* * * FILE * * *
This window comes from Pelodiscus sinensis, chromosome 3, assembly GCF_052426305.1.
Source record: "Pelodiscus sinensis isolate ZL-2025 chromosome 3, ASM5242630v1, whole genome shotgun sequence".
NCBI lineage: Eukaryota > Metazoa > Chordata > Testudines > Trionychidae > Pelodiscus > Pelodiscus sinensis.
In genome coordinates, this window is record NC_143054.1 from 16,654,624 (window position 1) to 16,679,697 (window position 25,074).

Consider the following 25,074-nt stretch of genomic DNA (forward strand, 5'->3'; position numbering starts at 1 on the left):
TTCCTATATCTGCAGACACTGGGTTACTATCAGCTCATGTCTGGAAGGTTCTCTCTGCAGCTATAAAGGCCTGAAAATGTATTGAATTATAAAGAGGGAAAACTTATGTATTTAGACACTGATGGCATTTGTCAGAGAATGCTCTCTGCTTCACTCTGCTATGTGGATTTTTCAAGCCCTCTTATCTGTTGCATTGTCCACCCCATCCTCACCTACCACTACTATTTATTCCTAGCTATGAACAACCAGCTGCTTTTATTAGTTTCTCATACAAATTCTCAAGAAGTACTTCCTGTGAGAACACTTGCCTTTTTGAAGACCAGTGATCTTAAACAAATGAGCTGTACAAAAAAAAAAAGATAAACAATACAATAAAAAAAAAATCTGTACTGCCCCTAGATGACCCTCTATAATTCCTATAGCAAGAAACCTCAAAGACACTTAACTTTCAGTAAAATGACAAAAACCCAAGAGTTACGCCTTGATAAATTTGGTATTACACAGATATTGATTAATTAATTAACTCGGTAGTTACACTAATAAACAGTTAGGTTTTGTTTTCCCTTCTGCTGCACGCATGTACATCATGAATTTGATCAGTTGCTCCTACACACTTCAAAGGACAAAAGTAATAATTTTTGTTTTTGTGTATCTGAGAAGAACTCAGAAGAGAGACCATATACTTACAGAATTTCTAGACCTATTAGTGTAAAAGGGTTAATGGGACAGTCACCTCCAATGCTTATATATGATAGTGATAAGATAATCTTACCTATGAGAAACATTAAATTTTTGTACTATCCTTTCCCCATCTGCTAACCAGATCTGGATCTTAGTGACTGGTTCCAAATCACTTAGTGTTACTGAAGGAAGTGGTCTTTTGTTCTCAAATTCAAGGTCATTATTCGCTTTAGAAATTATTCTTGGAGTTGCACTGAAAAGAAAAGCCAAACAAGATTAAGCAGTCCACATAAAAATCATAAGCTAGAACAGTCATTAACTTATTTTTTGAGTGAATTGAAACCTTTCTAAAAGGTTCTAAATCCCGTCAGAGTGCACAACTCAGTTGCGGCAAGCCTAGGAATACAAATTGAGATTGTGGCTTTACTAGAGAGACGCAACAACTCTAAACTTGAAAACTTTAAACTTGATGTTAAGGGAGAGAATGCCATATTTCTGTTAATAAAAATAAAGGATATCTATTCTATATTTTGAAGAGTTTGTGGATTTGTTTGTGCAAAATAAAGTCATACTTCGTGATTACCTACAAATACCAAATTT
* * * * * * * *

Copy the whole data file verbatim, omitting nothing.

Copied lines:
This window comes from Pelodiscus sinensis, chromosome 3, assembly GCF_052426305.1.
Source record: "Pelodiscus sinensis isolate ZL-2025 chromosome 3, ASM5242630v1, whole genome shotgun sequence".
NCBI lineage: Eukaryota > Metazoa > Chordata > Testudines > Trionychidae > Pelodiscus > Pelodiscus sinensis.
In genome coordinates, this window is record NC_143054.1 from 16,654,624 (window position 1) to 16,679,697 (window position 25,074).

Consider the following 25,074-nt stretch of genomic DNA (forward strand, 5'->3'; position numbering starts at 1 on the left):
TTCCTATATCTGCAGACACTGGGTTACTATCAGCTCATGTCTGGAAGGTTCTCTCTGCAGCTATAAAGGCCTGAAAATGTATTGAATTATAAAGAGGGAAAACTTATGTATTTAGACACTGATGGCATTTGTCAGAGAATGCTCTCTGCTTCACTCTGCTATGTGGATTTTTCAAGCCCTCTTATCTGTTGCATTGTCCACCCCATCCTCACCTACCACTACTATTTATTCCTAGCTATGAACAACCAGCTGCTTTTATTAGTTTCTCATACAAATTCTCAAGAAGTACTTCCTGTGAGAACACTTGCCTTTTTGAAGACCAGTGATCTTAAACAAATGAGCTGTACAAAAAAAAAAAGATAAACAATACAATAAAAAAAAAATCTGTACTGCCCCTAGATGACCCTCTATAATTCCTATAGCAAGAAACCTCAAAGACACTTAACTTTCAGTAAAATGACAAAAACCCAAGAGTTACGCCTTGATAAATTTGGTATTACACAGATATTGATTAATTAATTAACTCGGTAGTTACACTAATAAACAGTTAGGTTTTGTTTTCCCTTCTGCTGCACGCATGTACATCATGAATTTGATCAGTTGCTCCTACACACTTCAAAGGACAAAAGTAATAATTTTTGTTTTTGTGTATCTGAGAAGAACTCAGAAGAGAGACCATATACTTACAGAATTTCTAGACCTATTAGTGTAAAAGGGTTAATGGGACAGTCACCTCCAATGCTTATATATGATAGTGATAAGATAATCTTACCTATGAGAAACATTAAATTTTTGTACTATCCTTTCCCCATCTGCTAACCAGATCTGGATCTTAGTGACTGGTTCCAAATCACTTAGTGTTACTGAAGGAAGTGGTCTTTTGTTCTCAAATTCAAGGTCATTATTCGCTTTAGAAATTATTCTTGGAGTTGCACTGAAAAGAAAAGCCAAACAAGATTAAGCAGTCCACATAAAAATCATAAGCTAGAACAGTCATTAACTTATTTTTTGAGTGAATTGAAACCTTTCTAAAAGGTTCTAAATCCCGTCAGAGTGCACAACTCAGTTGCGGCAAGCCTAGGAATACAAATTGAGATTGTGGCTTTACTAGAGAGACGCAACAACTCTAAACTTGAAAACTTTAAACTTGATGTTAAGGGAGAGAATGCCATATTTCTGTTAATAAAAATAAAGGATATCTATTCTATATTTTGAAGAGTTTGTGGATTTGTTTGTGCAAAATAAAGTCATACTTCGTGATTACCTACAAATACCAAATTT